Visiting yachters need to check in at each new port the officials are welcoming.  English is understood by most and where the paperwork is straightforward. The Immigration, marine, Customs and health Departments (the latter if quarantine procedures are required) and Harbour Master must be visited upon arrival in Malaysia. Offices are mostly located close together near to the commercial port and many marinas and clubs will assist with the formalities. Yachters need to produce crew passports, original boat registration certificate, boat stamp (if any) and port clearance papers from the last port of call. It should be note that the possession of firearms and drugs are serious offences in Malaysia. Major ports like Penang, Tanjung Pelepas (Johor), Klang and Langkawi remain open 24 hours a day.

 

Sarawak and Sabah have their own procedures and these must be followed when entering or leaving these states.  As most coastal Malaysian water are fished, yachters need to be careful of fish farms, small fishing boats and nets across narrow inlets.  Access to some areas may be restricted for security reasons.  One such area is the Layang Layang group of islands off Sabah's west coast.  For some of the remote Malaysian waters, yachters are advised to lodge a passage plan with the authorities and to sail with other boats if possible.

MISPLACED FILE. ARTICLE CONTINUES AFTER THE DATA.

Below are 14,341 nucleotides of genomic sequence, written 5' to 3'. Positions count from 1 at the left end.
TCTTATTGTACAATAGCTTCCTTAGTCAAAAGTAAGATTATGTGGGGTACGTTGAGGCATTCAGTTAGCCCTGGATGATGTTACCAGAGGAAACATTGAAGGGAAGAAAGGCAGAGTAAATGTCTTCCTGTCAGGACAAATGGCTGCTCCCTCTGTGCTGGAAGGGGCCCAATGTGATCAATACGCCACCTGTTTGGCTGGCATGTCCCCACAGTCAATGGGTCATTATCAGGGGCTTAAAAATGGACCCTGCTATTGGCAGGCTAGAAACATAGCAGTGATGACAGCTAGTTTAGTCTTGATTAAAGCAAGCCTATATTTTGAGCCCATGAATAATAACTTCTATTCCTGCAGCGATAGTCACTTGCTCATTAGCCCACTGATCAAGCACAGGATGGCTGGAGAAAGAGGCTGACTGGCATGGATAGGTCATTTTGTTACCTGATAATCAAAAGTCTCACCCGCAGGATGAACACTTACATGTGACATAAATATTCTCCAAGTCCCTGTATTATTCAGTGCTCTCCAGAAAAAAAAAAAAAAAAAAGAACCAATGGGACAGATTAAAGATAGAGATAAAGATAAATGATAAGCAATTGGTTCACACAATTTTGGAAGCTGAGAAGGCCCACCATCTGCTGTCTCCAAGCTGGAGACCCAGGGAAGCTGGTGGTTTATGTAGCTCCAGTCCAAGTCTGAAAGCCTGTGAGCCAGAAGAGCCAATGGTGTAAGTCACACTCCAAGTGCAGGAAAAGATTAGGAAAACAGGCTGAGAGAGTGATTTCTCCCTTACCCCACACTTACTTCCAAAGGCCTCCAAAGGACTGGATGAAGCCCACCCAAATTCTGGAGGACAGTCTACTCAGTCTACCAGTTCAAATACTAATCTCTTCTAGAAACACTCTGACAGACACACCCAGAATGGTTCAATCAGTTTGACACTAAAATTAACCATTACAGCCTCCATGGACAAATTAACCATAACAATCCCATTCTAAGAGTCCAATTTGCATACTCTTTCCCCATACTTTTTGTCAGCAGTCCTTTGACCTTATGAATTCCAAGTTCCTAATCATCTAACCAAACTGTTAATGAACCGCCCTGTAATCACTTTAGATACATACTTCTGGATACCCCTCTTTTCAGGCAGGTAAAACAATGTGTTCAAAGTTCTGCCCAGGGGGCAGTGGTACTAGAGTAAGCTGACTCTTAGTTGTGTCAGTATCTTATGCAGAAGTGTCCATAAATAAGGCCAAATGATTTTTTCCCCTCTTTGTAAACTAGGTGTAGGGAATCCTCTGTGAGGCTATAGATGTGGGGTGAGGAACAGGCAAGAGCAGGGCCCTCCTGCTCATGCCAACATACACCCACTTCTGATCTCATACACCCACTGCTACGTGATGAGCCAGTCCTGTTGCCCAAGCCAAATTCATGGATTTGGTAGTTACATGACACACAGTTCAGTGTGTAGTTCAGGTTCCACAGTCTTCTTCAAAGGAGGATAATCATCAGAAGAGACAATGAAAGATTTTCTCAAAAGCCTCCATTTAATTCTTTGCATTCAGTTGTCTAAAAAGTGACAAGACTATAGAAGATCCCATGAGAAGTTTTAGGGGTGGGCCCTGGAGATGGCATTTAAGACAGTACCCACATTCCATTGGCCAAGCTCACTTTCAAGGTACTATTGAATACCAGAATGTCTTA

HISTORICAL LINKS

"Malacca was the richest seas port with the greatest number of wholesale merchants and abundance of shipping found in the whole world".

Duarte Barbosa, 15th century Portuguese historian

 

Being strategically located, the land now known as Malaysia has had a long history of maritime trade.  Arab dhows, Chinese junks and local fishing folk (known in some parts as Orang Laut, or people of the sea), traded across these waters for centuries well before European colonial influence. The historic settlements of Malacca (Melaka) and Penang were once two of the world's principal trading ports, for spices and produce from the lowland rainforests, the mountainous interior and coastal waters. Malacca was where vessels often had to wait months for favourable winds to arrive before setting sail to their next port. Trade winds influenced ship movements from east to west and vice versa. Malaysia has strong tradition of boat building especially on Pangkor Island, on Duyong Island in Kuala Terengganu and in parts of East Malaysia.